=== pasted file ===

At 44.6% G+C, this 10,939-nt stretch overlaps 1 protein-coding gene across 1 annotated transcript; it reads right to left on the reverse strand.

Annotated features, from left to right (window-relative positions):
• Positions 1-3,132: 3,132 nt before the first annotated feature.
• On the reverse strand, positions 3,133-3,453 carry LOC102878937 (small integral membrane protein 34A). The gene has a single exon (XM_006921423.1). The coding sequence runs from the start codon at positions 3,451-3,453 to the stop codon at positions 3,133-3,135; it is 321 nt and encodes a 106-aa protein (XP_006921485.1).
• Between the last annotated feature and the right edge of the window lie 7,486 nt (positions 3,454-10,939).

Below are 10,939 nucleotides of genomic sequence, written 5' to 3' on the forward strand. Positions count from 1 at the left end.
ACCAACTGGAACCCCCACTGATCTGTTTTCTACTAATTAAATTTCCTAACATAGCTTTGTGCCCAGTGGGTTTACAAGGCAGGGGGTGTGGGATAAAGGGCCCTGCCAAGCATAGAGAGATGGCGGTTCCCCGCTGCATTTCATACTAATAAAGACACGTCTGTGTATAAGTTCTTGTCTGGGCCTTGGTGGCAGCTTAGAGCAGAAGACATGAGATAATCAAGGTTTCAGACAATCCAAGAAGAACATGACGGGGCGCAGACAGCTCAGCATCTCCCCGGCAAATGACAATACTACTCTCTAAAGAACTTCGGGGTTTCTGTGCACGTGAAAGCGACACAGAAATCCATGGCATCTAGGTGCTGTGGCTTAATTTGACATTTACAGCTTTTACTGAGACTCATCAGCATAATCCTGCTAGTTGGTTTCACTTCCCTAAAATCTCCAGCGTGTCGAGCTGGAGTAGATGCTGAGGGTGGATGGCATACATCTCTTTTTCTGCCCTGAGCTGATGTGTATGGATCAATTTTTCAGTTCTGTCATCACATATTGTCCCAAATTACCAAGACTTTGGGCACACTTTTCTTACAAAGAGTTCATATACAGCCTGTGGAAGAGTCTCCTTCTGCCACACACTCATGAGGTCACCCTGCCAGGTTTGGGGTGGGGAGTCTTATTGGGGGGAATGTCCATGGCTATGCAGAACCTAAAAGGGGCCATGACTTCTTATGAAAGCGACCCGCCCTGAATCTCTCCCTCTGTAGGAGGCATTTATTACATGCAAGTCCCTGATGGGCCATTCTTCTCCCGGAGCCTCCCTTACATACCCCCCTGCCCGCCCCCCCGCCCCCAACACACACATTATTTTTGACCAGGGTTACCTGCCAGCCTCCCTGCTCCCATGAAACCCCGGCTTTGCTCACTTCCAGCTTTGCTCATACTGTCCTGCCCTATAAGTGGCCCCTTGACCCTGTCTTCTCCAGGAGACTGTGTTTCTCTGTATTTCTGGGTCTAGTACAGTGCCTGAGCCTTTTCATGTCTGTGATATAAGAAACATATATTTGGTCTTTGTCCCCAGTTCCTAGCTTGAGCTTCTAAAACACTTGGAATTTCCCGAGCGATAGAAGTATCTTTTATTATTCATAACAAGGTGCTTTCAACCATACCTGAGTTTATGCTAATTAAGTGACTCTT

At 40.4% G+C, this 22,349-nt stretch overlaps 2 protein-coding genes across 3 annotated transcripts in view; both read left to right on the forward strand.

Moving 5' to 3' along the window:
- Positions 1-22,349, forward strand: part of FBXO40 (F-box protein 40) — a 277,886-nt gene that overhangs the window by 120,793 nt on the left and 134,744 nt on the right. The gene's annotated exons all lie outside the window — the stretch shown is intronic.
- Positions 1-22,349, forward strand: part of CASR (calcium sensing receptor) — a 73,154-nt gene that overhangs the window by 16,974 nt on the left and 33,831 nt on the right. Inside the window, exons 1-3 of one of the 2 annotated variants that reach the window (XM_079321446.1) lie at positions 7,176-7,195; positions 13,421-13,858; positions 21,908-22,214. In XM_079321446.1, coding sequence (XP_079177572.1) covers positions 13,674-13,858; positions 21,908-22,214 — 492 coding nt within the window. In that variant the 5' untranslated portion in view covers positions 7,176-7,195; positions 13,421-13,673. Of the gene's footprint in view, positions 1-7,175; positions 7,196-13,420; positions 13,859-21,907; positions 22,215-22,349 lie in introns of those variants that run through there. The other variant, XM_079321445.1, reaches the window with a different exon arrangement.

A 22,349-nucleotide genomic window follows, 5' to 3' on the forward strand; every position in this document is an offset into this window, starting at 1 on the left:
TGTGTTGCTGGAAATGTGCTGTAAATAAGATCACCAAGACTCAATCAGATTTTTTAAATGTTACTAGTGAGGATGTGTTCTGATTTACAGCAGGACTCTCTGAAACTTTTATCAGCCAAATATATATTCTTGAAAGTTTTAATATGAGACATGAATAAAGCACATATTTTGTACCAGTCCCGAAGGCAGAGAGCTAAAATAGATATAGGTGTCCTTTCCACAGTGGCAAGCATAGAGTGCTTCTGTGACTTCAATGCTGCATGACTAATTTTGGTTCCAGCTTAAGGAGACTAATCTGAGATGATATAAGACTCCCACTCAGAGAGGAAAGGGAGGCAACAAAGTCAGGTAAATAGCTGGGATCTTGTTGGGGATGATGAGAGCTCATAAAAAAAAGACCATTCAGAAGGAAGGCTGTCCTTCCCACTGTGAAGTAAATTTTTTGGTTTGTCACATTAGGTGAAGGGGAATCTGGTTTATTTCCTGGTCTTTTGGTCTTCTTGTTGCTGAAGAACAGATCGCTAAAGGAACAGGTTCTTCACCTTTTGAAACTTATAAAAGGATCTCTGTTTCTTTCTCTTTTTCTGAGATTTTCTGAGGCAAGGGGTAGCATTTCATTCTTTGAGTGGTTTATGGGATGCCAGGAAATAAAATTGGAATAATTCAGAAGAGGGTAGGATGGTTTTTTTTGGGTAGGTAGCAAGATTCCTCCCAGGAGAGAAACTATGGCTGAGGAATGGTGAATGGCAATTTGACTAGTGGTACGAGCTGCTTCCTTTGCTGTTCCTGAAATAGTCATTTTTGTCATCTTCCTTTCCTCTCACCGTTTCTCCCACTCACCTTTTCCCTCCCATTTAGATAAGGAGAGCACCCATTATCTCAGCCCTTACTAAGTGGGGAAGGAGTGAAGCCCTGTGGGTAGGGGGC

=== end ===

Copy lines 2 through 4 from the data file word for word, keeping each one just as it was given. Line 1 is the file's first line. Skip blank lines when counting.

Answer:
Annotated features, from left to right (window-relative positions):
• Positions 1-3,132: 3,132 nt before the first annotated feature.
• On the reverse strand, positions 3,133-3,453 carry LOC102878937 (small integral membrane protein 34A). The gene has a single exon (XM_006921423.1). The coding sequence runs from the start codon at positions 3,451-3,453 to the stop codon at positions 3,133-3,135; it is 321 nt and encodes a 106-aa protein (XP_006921485.1).